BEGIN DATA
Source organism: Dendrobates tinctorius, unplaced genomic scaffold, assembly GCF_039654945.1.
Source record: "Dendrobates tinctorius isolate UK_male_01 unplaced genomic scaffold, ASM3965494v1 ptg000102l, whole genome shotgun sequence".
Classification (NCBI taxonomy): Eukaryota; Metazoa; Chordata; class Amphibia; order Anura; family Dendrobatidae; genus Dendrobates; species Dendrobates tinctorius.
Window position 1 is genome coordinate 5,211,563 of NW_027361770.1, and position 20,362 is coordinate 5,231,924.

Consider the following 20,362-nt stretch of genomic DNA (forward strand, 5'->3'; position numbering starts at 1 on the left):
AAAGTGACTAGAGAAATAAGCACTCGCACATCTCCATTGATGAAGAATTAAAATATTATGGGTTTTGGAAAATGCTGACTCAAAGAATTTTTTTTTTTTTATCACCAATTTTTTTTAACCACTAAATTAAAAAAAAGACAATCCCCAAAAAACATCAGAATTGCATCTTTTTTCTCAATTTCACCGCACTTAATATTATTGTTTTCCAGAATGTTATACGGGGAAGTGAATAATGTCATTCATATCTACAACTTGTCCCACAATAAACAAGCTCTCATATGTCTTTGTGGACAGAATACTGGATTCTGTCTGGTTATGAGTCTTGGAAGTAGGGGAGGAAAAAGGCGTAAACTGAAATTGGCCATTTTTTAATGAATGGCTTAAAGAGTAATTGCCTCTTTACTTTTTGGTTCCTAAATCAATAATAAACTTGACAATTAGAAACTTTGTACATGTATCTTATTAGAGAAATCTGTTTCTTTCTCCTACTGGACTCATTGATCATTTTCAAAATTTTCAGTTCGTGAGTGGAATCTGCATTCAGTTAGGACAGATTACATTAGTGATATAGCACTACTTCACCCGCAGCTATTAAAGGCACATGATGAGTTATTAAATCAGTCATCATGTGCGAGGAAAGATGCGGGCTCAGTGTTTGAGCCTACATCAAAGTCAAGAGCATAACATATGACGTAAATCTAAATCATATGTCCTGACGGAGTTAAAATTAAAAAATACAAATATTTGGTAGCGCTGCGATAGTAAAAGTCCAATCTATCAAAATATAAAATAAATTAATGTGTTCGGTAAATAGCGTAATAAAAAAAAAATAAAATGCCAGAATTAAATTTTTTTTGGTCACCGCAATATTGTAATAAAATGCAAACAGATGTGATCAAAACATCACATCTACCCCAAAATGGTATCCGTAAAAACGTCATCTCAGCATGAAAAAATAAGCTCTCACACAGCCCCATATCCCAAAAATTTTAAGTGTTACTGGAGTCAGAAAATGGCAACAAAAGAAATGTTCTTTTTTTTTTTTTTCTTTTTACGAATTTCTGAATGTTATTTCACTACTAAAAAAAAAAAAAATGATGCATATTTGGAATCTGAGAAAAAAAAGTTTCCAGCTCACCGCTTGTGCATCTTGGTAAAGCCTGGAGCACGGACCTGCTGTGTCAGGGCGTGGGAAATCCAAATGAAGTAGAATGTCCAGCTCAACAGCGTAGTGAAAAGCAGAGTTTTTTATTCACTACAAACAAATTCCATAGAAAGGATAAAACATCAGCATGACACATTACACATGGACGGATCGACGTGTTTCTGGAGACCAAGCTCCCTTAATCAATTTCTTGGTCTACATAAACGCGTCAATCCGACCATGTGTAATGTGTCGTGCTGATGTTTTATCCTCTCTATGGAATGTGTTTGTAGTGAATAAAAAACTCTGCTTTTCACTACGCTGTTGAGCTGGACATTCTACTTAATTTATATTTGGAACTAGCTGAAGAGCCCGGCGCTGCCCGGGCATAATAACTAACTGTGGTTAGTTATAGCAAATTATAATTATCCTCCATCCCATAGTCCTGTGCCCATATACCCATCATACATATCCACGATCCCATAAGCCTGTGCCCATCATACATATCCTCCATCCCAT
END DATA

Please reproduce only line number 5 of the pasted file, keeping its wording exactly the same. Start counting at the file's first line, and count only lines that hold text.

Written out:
Consider the following 20,362-nt stretch of genomic DNA (forward strand, 5'->3'; position numbering starts at 1 on the left):